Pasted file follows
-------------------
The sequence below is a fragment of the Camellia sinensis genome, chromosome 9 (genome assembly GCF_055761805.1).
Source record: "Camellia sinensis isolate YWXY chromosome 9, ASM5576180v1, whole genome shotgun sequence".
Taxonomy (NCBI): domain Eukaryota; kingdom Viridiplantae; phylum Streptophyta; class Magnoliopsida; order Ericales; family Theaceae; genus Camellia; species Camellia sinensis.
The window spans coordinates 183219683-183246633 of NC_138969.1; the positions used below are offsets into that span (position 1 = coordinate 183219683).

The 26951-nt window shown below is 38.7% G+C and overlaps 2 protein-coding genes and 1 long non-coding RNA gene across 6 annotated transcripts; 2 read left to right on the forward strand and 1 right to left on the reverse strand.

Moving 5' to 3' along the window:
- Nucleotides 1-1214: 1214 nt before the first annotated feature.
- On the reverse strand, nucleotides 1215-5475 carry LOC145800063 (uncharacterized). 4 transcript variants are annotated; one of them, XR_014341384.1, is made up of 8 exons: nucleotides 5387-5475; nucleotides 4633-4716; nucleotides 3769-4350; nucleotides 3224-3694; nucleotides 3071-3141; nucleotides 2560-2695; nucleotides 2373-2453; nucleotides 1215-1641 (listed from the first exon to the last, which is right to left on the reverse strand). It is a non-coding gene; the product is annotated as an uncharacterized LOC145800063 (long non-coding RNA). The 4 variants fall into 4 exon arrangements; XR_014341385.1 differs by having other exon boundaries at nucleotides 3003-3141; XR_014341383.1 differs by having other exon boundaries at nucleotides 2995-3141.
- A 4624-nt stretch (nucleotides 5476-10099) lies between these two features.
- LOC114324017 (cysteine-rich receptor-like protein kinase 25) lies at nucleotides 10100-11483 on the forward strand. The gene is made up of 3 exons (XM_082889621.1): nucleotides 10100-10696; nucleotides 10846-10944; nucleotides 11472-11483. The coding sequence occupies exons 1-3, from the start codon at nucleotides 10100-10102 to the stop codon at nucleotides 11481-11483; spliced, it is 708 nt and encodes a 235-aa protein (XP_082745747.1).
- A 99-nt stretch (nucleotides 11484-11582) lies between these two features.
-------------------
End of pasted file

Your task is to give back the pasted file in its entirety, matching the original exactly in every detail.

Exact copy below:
The sequence below is a fragment of the Camellia sinensis genome, chromosome 9 (genome assembly GCF_055761805.1).
Source record: "Camellia sinensis isolate YWXY chromosome 9, ASM5576180v1, whole genome shotgun sequence".
Taxonomy (NCBI): domain Eukaryota; kingdom Viridiplantae; phylum Streptophyta; class Magnoliopsida; order Ericales; family Theaceae; genus Camellia; species Camellia sinensis.
The window spans coordinates 183219683-183246633 of NC_138969.1; the positions used below are offsets into that span (position 1 = coordinate 183219683).

The 26951-nt window shown below is 38.7% G+C and overlaps 2 protein-coding genes and 1 long non-coding RNA gene across 6 annotated transcripts; 2 read left to right on the forward strand and 1 right to left on the reverse strand.

Moving 5' to 3' along the window:
- Nucleotides 1-1214: 1214 nt before the first annotated feature.
- On the reverse strand, nucleotides 1215-5475 carry LOC145800063 (uncharacterized). 4 transcript variants are annotated; one of them, XR_014341384.1, is made up of 8 exons: nucleotides 5387-5475; nucleotides 4633-4716; nucleotides 3769-4350; nucleotides 3224-3694; nucleotides 3071-3141; nucleotides 2560-2695; nucleotides 2373-2453; nucleotides 1215-1641 (listed from the first exon to the last, which is right to left on the reverse strand). It is a non-coding gene; the product is annotated as an uncharacterized LOC145800063 (long non-coding RNA). The 4 variants fall into 4 exon arrangements; XR_014341385.1 differs by having other exon boundaries at nucleotides 3003-3141; XR_014341383.1 differs by having other exon boundaries at nucleotides 2995-3141.
- A 4624-nt stretch (nucleotides 5476-10099) lies between these two features.
- LOC114324017 (cysteine-rich receptor-like protein kinase 25) lies at nucleotides 10100-11483 on the forward strand. The gene is made up of 3 exons (XM_082889621.1): nucleotides 10100-10696; nucleotides 10846-10944; nucleotides 11472-11483. The coding sequence occupies exons 1-3, from the start codon at nucleotides 10100-10102 to the stop codon at nucleotides 11481-11483; spliced, it is 708 nt and encodes a 235-aa protein (XP_082745747.1).
- A 99-nt stretch (nucleotides 11484-11582) lies between these two features.